I will always remember dancing in Cossitt Hall. It was an energetic world of high ceilings, hours of technique classes with fellow dancers, and moments of airborne joy leaping across the floor.

It was in the Cossitt Hall Gymnasium that I taught my first dance class. One day my dance professor, Peggy Berg, called me unexpectedly. She was barely able to speak because of laryngitis and asked, “Could you assist me in my beginning technique class?” When I stood in front of my classmates and shared my love of dance, I knew I had found my future path.

In 1983, I was one of the first graduates to receive a B.A. in Dance from Colorado College. After completing an M.A. in Dance Education at Stanford University, the call of the wild beckoned, enticing me to spend 15 years teaching dance in Fairbanks, Alaska.

In many ways, the education I received at CC gave me the confidence to pursue these life experiences by providing the knowledge and ability to complete work commitments, and the encouragement to explore new ideas and follow my dreams. This openness to novel experiences, along with a personal desire to better understand another culture, were stepping stones in my journey toward a whole new world — the island of Cuba.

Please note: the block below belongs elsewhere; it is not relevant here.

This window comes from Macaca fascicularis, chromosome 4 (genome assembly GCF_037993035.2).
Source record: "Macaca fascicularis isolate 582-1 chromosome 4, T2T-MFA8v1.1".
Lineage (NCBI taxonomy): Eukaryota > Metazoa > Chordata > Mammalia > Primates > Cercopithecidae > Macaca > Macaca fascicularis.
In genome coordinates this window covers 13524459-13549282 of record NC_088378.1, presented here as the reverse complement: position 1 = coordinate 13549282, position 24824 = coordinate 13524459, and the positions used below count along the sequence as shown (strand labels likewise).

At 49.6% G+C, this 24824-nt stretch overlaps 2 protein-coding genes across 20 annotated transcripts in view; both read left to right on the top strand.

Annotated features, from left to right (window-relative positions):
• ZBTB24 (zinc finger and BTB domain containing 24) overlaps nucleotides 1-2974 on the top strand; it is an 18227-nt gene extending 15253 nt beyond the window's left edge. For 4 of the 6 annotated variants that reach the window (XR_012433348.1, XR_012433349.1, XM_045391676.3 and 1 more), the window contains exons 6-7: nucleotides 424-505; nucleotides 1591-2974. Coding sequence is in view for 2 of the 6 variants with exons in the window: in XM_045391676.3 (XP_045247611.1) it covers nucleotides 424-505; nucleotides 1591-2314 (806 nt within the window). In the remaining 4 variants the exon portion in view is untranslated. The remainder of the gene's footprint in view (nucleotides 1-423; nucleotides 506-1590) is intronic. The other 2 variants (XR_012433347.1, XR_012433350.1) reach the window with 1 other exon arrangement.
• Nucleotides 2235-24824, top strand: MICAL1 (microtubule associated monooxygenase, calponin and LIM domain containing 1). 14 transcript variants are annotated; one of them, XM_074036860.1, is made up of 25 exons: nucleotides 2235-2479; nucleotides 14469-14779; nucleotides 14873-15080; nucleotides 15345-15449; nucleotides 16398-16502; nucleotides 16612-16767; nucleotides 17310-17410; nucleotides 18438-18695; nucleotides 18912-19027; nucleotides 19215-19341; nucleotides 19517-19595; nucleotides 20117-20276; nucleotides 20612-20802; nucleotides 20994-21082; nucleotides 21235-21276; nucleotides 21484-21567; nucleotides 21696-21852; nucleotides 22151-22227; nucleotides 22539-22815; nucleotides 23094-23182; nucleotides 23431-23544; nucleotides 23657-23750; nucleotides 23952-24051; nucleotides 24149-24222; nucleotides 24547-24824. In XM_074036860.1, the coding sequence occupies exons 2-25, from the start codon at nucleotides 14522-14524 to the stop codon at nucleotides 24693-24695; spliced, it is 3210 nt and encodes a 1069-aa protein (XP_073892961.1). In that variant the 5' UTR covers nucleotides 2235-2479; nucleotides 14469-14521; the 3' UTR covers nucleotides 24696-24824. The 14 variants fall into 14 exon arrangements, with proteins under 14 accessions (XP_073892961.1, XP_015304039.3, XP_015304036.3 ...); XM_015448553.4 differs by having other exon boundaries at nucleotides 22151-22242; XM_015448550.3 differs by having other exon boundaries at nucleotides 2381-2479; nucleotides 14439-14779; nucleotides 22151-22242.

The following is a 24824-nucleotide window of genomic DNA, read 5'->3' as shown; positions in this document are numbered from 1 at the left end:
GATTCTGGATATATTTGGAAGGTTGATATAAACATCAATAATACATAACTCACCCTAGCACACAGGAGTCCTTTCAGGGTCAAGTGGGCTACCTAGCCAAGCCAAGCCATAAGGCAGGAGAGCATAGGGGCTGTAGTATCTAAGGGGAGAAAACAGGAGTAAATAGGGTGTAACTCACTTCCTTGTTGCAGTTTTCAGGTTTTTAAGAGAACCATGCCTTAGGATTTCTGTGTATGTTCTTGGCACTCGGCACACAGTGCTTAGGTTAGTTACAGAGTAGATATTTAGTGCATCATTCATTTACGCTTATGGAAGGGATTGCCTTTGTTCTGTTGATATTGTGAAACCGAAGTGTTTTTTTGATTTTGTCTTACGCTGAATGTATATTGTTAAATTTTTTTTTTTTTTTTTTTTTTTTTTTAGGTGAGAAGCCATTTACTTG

Before moving to Alaska in 1996, I attended an Afro-Cuban dance workshop at The Colorado Dance Festival in Boulder. I fell in love with this style of music and dance. Wanting to study this dance form at its source, I took my first trip to Cuba in 2000. I had grown up hearing about Cuba because my mother, Marion Finkels Kreith, and her family had found refuge there from the Holocaust during World War II. This family history inspired me to ask my parents to join me on this trip.

At that time, Fidel Castro was president and travel to Cuba was restricted for U.S. citizens. However, my parents and I traveled with an American group that was permitted to organize dance and music study trips to Cuba.

My days were spent dancing Rumba and Afro–Cuban folkloric styles with master teachers and drummers. My parents visited the University of Havana and met with professors in the field of solar energy, my father’s expertise. Most of the conversations were in Spanish and my mother translated for us. The Cuban Spanish she learned as a teen came back to her with ease.

Since that first trip, I have been back to Cuba more than 20 times to continue my studies in Afro-Cuban folkloric and popular dance styles. I’ve shared my knowledge and experiences with many students in classes and performances in Alaska and Colorado.

In recent years, my mother’s story has become ever more poignant. Many of the Jewish refugees who found a safe haven in Cuba during World War II are no longer living. I have made it a priority to learn all I can about this little-known part of Cuban/Jewish history, and to share it with others.

My mother was born in Hamburg, Germany, in 1927. The stories of her childhood are often filled with fear and loneliness. She told me of being pelted with stones while walking to school because she was Jewish. In 1938, she and her family fled their home to escape the horrors of the Nazi regime.